Mike Holmgren has left his post as President of the team after their win today against the Pittsburgh Steelers a team spokesman told at Associated Press.
The Browns were sold to new owner Jimmy Haslam and he hired former Philadelphia CEO/President Joe Banner which left no role for Holmgren. The original plan was for Holmgren to stay until the end of the season in an advisory role to ensure an easy transition from the old regime to the new.
Holmgren’s time in Cleveland can be summed up in one work; disappointing. He was viewed as the offensive guru who was going to bring the Cleveland Browns back to prominence. Instead all he has brought is is 3 losing seasons, and a coach that looks overwhelmed and undeserving of the job he has. The most excitement Holmgren has brought to town is from a press conference when he blew up on the media and told them not to ask him for playoff tickets.
Well Holmgren doesn’t have to worry about that, as the Browns haven’t come close to the playoffs during his time as President, and when they do he won’t be the guy to to pound his chest and lay claim to orchestrating it all.
Holmgren was paid a lot of money to do a job that with the benefit of hindsight he was unqualified for. He’s a coach, a hall of fame one at that, but as an executive, he’s proven to be nothing more than an equivalent to a guy on the practice squad. From not signing any legitimate free agents on the offensive side of the ball to give his rookie quarterback some weapons to not pulling the trigger on trading up to draft stellar rookie quarterback Robert Griffin III, he’ll be more remembered for not firing Eric Mangini and wasting a year in the rebuilding process preaching a process of patience while routinely there are teams in the NFL that go from worse to playoff contention every year.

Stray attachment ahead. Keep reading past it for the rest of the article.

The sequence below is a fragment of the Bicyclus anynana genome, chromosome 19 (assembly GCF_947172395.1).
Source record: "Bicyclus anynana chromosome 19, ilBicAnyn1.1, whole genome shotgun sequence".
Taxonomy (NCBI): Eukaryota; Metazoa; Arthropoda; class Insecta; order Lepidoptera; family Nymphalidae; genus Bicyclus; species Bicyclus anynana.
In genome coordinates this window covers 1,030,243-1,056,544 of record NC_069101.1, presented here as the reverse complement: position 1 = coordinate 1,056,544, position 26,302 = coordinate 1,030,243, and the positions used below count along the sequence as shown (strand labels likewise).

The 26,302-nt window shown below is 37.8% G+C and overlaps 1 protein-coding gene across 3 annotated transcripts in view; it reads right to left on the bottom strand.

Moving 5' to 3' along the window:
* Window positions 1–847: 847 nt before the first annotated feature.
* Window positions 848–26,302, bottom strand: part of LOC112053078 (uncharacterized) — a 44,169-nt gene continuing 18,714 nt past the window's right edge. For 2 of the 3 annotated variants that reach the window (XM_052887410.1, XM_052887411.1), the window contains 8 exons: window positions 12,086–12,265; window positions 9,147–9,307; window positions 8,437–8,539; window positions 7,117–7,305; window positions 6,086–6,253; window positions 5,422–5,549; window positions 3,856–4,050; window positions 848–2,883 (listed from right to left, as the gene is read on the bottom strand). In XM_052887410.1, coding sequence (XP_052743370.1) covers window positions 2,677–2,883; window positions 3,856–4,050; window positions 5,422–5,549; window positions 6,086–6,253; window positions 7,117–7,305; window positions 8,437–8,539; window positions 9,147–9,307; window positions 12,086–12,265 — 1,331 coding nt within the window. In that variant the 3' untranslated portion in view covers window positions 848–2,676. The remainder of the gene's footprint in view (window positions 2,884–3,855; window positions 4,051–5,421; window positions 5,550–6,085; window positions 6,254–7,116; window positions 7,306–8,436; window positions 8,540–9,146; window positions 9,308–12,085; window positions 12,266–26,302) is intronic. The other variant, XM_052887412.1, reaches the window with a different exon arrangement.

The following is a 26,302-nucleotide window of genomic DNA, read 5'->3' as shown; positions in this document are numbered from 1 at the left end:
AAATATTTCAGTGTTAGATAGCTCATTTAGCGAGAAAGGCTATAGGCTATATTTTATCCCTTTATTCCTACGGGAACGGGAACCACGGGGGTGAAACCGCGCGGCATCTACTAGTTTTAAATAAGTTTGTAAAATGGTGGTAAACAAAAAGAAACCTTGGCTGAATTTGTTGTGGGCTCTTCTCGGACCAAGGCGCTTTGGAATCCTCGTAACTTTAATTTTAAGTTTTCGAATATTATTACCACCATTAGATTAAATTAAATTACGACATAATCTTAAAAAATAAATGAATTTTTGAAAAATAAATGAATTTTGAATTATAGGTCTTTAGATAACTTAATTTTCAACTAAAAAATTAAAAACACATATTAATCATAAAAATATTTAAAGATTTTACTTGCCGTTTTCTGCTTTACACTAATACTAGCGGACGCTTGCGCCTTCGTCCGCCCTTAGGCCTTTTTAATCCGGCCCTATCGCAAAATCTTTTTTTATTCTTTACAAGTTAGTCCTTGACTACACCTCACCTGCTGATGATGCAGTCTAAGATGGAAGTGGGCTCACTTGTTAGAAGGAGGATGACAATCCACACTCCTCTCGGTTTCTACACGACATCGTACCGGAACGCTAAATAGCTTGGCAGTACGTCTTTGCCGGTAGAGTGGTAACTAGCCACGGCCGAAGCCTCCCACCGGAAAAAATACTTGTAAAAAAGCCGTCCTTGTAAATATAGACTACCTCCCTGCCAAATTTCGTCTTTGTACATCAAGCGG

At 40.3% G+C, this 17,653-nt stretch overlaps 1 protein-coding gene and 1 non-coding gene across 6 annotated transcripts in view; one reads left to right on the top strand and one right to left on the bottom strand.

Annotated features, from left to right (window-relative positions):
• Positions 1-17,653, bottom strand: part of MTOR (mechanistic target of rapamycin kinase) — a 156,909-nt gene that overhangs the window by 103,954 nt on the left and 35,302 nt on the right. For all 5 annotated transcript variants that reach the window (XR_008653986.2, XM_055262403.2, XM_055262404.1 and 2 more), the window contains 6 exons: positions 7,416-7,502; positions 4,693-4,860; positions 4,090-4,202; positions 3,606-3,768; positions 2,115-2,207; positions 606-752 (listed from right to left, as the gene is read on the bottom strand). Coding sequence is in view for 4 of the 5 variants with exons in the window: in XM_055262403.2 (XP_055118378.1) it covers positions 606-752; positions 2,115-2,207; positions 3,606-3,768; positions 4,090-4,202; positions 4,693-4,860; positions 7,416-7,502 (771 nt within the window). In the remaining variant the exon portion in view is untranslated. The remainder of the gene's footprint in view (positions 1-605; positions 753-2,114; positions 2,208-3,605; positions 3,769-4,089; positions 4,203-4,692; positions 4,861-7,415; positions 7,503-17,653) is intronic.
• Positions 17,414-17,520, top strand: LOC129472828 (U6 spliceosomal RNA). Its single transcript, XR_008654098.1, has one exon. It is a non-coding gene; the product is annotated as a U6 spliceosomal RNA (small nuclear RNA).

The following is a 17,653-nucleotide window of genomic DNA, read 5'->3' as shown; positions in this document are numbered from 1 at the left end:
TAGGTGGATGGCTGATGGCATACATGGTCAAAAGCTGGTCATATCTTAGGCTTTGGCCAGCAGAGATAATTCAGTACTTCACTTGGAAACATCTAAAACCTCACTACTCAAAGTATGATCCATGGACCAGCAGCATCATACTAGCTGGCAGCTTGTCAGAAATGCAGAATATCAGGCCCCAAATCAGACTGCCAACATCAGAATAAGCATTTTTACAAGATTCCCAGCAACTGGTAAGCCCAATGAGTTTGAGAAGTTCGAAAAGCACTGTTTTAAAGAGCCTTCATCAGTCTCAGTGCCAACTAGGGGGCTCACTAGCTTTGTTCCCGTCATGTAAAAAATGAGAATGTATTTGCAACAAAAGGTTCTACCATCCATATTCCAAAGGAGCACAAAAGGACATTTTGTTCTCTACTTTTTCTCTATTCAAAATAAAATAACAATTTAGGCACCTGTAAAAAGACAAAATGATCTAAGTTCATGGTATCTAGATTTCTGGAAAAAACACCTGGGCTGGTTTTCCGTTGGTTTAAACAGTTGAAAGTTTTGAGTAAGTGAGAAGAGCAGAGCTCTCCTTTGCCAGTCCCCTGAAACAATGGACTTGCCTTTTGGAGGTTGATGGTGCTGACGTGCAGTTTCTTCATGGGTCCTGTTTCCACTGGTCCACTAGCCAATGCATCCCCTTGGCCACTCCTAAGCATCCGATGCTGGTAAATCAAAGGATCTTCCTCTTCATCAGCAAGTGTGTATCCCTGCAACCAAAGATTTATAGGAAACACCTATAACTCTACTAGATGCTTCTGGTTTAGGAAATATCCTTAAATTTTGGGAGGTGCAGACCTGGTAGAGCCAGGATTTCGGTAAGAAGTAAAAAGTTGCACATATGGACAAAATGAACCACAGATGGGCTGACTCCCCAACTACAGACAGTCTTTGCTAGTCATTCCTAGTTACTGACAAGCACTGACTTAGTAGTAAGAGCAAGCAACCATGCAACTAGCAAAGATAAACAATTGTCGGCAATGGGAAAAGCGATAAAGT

Fitting that Holmgren would leave the Browns after beating the Steelers, a feat they haven’t accomplished since December 2009 before today. Let this be a cautionary tale for other teams. There are no such things as saviors in the front office, it’s the players on the field who win and lose games.